No one says that training is a bad idea. During the recent election for King County Sheriff, the winning candidate, Mitzi Johanknecht, said in her voters’ pamphlet statement that if she were elected, “deputies will receive ongoing de-escalation and anti-bias training, and increased access to less-lethal policing tools. This is why I was the first law enforcement official to endorse I-940.” But would expanded training have saved Charleena Lyles? Probably not.
One of the officers who shot Lyles had gone through 40 hours of crisis training, which most SPD officers have received; the other, hired in just 2015, had a basic eight-hour course. But neither were carrying the “less lethal” Tasers, although one had training in Taser usage and was supposed to have one with him. And they might not have used them, anyway. I suggested to I-940’s Johnson that if you believe the officers’ account of what happened in Lyles’ apartment, the measures proposed in I-940 might not have mattered. He made it clear that he couldn’t make the leap of faith needed to believe it. Besides, “the officer neglected his training when he left the station by not using the tool [the Taser] he was trained with and required to use,” Johnson says.
Unjustified police shootings have been cast as a racial issue but it’s not as simple as the prevailing narrative. Although the percentage of black victims is disproportionately high, most people shot by police aren’t black. As lawmaker Goodman points out, the greatest correlation with police shootings is not skin color but mental illness. The same is true of homelessness: The largest single group of Washington homeless is the mentally ill.
The state has already lost lawsuits over its treatment of people who are or are suspected to be mentally ill. A federal judge has held the Department of Social and Health Services in contempt for its failure to conduct timely mental health evaluations of prisoners. People with mental health problems crowd the jails. “We ask our law enforcement to solve the mental health problem,” Goodman says. The sometimes-fatal confrontations on the street are “a result of our failing to respond to the front end of the problem.”
Johnson minimizes the role of mental illness itself, pointing to training as a way to improve police handling of troubled individuals. “There are mental health professionals that deal with these people … every day and don’t manage to shoot them,” Johnson says, “We want more of these [professionals’] tactics to be implemented into the [police] training process so they can defuse any tense situation and not escalate. … It can be done.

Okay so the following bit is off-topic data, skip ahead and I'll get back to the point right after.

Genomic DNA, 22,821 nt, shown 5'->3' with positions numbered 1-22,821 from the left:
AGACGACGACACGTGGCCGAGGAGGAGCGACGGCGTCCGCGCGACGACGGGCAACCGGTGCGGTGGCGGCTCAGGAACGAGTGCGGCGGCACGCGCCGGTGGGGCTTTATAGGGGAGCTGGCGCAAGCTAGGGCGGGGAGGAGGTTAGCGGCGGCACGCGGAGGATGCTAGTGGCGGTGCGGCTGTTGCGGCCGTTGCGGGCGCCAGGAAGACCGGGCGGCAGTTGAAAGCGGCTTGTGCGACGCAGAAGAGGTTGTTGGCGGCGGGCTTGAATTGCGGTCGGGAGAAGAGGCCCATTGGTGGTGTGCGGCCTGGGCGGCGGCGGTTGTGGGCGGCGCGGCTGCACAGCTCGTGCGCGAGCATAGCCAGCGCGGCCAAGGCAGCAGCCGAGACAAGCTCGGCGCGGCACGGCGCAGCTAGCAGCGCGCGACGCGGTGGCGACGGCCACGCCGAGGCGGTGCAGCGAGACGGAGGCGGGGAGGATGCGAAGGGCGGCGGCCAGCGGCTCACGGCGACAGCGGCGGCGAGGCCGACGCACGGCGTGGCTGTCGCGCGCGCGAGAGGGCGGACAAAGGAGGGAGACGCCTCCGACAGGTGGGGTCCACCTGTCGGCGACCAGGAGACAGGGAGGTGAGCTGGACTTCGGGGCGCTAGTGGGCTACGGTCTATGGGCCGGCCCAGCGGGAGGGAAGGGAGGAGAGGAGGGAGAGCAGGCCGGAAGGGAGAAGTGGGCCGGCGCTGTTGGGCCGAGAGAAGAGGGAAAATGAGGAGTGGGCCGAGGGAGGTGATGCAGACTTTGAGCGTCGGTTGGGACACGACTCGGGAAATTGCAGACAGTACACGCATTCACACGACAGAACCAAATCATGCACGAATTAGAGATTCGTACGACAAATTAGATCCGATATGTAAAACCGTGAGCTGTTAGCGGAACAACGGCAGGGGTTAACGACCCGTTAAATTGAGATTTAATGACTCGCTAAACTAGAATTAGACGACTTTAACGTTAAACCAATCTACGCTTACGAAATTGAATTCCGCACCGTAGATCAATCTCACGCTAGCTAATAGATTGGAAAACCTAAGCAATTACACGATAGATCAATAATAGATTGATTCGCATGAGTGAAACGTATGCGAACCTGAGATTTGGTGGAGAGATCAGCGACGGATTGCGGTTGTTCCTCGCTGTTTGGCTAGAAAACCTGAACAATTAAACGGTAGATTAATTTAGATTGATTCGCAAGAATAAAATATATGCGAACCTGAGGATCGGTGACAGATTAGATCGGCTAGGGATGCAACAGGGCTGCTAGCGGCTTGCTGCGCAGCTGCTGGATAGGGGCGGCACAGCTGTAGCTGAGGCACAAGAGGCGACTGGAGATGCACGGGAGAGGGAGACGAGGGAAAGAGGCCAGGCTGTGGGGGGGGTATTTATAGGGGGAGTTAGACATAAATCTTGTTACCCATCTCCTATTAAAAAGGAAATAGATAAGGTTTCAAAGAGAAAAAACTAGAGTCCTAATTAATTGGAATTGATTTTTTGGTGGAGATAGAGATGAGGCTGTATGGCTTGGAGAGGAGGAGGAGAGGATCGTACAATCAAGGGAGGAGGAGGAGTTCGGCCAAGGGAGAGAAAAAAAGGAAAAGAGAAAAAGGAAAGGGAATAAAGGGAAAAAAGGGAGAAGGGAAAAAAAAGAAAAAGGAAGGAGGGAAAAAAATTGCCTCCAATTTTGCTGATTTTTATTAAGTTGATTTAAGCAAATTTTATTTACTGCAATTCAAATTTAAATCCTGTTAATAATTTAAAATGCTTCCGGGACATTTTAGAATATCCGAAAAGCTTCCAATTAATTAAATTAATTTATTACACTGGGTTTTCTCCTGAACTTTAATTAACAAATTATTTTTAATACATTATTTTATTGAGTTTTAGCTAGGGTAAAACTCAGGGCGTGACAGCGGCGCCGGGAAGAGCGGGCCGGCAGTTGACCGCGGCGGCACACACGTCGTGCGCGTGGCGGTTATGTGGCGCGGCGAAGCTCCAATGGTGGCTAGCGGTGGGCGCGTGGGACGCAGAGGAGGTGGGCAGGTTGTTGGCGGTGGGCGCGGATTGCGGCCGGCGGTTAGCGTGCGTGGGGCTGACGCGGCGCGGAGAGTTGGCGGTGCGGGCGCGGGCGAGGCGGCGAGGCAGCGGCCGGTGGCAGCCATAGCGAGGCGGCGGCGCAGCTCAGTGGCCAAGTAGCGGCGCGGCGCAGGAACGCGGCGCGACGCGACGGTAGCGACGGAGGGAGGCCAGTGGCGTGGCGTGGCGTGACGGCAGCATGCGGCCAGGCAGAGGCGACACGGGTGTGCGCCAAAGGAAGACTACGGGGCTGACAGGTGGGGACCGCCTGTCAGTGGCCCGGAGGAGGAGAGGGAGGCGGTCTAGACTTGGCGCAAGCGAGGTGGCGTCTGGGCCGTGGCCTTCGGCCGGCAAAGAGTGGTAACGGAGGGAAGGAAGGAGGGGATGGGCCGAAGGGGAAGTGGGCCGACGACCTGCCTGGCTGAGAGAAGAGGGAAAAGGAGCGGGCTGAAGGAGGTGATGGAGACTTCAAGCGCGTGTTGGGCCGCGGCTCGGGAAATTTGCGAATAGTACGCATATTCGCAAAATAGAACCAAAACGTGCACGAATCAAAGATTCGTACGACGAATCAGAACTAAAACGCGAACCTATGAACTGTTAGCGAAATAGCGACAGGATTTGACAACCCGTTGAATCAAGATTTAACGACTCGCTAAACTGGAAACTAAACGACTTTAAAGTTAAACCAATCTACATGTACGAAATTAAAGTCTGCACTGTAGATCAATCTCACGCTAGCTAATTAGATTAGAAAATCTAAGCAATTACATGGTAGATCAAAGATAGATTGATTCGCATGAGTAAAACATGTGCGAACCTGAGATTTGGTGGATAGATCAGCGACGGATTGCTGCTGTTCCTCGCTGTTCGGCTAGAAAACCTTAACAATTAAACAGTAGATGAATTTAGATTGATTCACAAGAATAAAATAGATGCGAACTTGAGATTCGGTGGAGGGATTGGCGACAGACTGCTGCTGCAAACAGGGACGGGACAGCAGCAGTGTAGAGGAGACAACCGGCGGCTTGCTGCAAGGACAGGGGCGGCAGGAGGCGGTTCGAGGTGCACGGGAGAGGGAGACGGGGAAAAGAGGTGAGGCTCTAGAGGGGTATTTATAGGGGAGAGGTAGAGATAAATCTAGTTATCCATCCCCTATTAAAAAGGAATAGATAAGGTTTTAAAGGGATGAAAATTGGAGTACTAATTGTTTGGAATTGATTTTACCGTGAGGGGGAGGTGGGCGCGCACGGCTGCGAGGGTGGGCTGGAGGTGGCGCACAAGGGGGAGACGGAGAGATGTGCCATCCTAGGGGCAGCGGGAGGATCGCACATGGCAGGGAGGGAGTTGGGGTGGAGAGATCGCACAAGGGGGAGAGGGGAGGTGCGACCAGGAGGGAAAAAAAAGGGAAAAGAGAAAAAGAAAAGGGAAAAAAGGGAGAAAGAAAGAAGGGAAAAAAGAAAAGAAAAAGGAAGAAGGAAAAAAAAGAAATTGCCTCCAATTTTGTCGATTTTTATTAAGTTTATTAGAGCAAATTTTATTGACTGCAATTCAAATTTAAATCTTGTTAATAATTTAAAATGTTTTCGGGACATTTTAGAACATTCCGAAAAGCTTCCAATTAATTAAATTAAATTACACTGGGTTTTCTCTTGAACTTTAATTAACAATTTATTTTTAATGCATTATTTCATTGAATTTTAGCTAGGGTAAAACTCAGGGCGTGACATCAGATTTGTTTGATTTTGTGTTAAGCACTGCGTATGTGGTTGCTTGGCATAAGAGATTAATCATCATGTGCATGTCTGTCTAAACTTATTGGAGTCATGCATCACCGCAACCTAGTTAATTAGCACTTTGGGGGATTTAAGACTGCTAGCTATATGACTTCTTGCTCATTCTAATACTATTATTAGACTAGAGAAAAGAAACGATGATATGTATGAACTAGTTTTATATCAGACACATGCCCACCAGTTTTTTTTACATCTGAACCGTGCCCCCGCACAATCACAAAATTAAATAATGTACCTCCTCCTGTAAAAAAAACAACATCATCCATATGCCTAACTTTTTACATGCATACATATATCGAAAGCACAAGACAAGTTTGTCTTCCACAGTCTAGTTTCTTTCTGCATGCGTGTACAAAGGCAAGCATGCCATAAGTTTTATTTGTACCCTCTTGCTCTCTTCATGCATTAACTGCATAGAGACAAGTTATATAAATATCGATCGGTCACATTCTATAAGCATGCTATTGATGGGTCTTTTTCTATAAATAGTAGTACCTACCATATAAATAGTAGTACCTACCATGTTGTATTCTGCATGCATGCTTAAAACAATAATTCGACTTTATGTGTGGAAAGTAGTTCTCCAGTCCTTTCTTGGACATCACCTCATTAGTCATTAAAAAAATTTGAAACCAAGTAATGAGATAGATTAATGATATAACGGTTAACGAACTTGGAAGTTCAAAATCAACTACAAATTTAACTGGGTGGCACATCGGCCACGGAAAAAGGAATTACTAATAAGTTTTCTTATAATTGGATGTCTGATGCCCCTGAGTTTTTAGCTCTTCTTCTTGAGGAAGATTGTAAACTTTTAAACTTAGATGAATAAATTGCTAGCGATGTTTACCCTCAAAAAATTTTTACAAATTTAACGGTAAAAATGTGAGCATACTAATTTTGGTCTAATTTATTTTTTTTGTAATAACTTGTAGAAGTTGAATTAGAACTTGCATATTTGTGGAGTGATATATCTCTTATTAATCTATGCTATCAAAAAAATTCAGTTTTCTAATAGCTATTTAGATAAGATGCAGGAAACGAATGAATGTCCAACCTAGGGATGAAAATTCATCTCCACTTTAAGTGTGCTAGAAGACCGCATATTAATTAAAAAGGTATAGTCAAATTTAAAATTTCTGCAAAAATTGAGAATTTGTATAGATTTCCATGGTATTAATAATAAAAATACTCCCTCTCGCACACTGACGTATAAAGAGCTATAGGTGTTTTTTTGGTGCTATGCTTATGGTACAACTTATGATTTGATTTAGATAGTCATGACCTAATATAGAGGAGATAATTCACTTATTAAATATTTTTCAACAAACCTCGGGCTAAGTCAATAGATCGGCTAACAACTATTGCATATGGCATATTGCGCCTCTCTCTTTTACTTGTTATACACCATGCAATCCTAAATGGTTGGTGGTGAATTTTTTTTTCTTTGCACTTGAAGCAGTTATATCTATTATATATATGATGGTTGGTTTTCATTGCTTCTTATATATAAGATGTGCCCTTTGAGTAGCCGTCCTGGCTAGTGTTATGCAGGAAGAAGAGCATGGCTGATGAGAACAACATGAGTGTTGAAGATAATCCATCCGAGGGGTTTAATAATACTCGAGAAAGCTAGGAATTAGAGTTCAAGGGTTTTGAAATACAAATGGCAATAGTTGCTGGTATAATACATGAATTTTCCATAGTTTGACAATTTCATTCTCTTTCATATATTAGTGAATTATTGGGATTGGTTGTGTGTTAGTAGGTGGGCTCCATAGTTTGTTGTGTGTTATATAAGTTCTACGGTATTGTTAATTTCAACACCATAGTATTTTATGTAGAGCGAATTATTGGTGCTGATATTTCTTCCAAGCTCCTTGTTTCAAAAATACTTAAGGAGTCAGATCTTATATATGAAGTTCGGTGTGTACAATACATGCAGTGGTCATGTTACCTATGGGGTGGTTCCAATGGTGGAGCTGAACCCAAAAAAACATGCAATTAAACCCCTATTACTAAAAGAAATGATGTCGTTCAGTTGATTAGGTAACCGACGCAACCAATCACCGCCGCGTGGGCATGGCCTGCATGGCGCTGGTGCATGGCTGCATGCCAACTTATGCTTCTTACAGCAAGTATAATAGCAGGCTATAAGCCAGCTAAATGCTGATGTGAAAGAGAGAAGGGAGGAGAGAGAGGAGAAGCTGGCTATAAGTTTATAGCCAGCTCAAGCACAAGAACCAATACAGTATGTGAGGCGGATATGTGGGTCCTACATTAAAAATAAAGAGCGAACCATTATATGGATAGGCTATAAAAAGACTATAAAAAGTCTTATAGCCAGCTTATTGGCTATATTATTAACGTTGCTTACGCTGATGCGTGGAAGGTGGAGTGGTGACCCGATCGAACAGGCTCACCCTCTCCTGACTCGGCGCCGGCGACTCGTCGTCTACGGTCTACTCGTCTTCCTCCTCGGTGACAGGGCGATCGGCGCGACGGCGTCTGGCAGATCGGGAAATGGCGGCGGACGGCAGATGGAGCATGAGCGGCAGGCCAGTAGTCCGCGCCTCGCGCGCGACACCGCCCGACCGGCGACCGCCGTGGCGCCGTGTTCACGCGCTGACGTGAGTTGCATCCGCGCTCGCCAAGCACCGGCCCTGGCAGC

More mental health care would, of course, require more money. And that does not seem to be forthcoming any time soon. “This is ultimately a resource issue,” Goodman says.
Winston Churchill famously said: “We sleep safely at night because rough men stand ready to visit violence on those who would harm us.” At times, the police are those “rough men.” But Churchill was talking about the military, not about the then-unarmed British bobbies. The recent militarization of some American police equipment and attitudes has already been much discussed. But cops aren’t the military — or at least, they’re not supposed to be. And community members , mentally ill or not, aren’t the enemy — or at least, they’re not supposed to be, either.
In Baltimore, the officers involved in Freddie Gray’s death were charged but not convicted. Allegedly, that experience has made some Baltimore cops unwilling to do their jobs, contributing to that city’s horrendous murder rate. Some people fear that if cops here are looking over their shoulders at potential prosecution, they’ll be less likely to do their jobs. Whether or not getting rid of the “malice” standard would create this kind of atmosphere is another question.
“We are the only state in the country with this [malice standard],” Johnson says. “I don’t hear police in other states asking for this kind of immunity. … A cop doing his job won’t have to worry about being prosecuted. There are situations where shootings are justified, but there are also situations where if police didn’t show up, no one would’ve been killed in the first place.”
He adds, “John T. Williams didn’t pose a risk to anyone, yet a cop showed up and he ended up dead.”
Increasing prosecutions isn’t the initiative campaign’s goal, Johnson says. “Our campaign would much rather see less shootings than more prosecutions.”